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Oval Turning

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Have you ever wanted to try oval turning on your lathe? Through the use of multi-axis turning you can do this. Multi-axis turning involves moving the live center to multiple points on your spindle to create a shape that is something other than round, such as an oval. Why might someone want to learn oval turning? One of the applications of this skill is to turn a handle for a tool such as an axe or a lathe chisel, with a profile that fits more comfortably and securely in the hand of the operator. If you apply this skill for turning your own lathe chisel handles, you can customize the grip for the size of your hand, and your gripping preferences.

Oval turning seems complicated at first, and you might be pondering how you can make the transitions smooth going from round to oval on a spindle. It’s not as difficult as one might imagine. The basic process of oval turning includes:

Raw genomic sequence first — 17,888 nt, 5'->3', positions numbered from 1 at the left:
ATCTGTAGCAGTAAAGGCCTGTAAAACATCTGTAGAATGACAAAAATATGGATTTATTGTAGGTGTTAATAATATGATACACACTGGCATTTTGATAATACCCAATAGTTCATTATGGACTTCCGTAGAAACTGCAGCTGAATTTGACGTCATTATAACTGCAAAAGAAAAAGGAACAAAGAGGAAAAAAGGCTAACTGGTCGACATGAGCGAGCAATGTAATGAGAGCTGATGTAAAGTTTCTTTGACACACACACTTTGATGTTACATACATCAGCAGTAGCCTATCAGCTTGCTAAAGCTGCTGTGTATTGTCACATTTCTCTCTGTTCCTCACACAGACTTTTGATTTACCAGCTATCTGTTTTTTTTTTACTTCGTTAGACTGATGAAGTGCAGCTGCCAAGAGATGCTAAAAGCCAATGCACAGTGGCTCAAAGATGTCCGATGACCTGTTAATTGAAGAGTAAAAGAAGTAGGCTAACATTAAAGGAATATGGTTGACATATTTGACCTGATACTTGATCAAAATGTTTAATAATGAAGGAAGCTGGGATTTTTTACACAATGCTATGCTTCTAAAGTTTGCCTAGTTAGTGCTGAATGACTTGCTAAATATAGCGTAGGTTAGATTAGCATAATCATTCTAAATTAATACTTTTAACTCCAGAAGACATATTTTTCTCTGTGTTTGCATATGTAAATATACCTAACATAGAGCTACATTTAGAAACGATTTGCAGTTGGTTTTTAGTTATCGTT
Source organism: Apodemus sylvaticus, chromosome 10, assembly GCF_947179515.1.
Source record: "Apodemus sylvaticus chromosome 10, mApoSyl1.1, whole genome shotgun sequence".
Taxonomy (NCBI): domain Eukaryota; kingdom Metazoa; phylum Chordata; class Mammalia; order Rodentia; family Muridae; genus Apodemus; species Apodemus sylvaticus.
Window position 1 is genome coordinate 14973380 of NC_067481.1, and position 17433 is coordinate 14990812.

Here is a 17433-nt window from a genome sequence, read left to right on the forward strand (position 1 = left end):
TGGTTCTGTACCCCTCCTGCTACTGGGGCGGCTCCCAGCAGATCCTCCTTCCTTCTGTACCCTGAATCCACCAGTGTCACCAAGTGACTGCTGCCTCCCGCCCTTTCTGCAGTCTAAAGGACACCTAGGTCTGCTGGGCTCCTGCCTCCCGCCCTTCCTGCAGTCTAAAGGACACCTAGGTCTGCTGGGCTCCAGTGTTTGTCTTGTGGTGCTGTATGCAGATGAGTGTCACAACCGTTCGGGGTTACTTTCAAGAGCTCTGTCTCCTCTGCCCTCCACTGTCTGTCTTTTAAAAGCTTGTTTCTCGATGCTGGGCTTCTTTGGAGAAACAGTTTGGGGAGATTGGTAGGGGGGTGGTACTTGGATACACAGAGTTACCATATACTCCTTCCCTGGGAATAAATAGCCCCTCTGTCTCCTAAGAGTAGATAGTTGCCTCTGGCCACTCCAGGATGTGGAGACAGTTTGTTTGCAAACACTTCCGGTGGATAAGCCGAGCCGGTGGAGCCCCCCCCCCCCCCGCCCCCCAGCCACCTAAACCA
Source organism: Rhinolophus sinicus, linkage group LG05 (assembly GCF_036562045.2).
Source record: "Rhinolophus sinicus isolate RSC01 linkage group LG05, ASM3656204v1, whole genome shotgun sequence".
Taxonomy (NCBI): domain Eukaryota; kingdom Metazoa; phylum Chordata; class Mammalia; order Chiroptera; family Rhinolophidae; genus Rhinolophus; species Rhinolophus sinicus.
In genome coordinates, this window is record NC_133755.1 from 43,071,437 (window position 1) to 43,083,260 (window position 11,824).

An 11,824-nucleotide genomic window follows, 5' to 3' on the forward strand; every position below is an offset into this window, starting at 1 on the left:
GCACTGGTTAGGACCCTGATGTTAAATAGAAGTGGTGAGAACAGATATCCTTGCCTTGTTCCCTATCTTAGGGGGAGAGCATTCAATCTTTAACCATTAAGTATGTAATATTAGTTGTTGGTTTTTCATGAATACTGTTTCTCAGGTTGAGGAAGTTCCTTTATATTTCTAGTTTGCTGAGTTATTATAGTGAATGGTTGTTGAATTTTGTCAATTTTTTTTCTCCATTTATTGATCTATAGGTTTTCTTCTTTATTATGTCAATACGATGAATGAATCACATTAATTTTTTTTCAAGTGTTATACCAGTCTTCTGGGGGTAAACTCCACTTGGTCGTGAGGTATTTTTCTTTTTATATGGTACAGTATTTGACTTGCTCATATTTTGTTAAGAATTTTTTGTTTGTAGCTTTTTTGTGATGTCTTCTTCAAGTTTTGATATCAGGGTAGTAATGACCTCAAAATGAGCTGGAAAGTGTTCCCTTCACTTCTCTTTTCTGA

Mark axis points on the live center end. Determine the profile that you want to create, and mark offset points accordingly, using an awl to create an indentation at each location.

Turn from each offset point. Set the live center in one of the points, and turn until you have achieved the desired size. Move to the other offset point and repeat. This will create the oval shape that you desire.

Finish turning from the center. This will reduce the overall thickness of the oval. You can return the live center to the offset points as needed to further refine the oval’s shape.

Then sand the piece, moving to each of the offset points to ensure that you sand all of the transitions smooth. After you’ve done this process a few times you’ll be an oval turning master!

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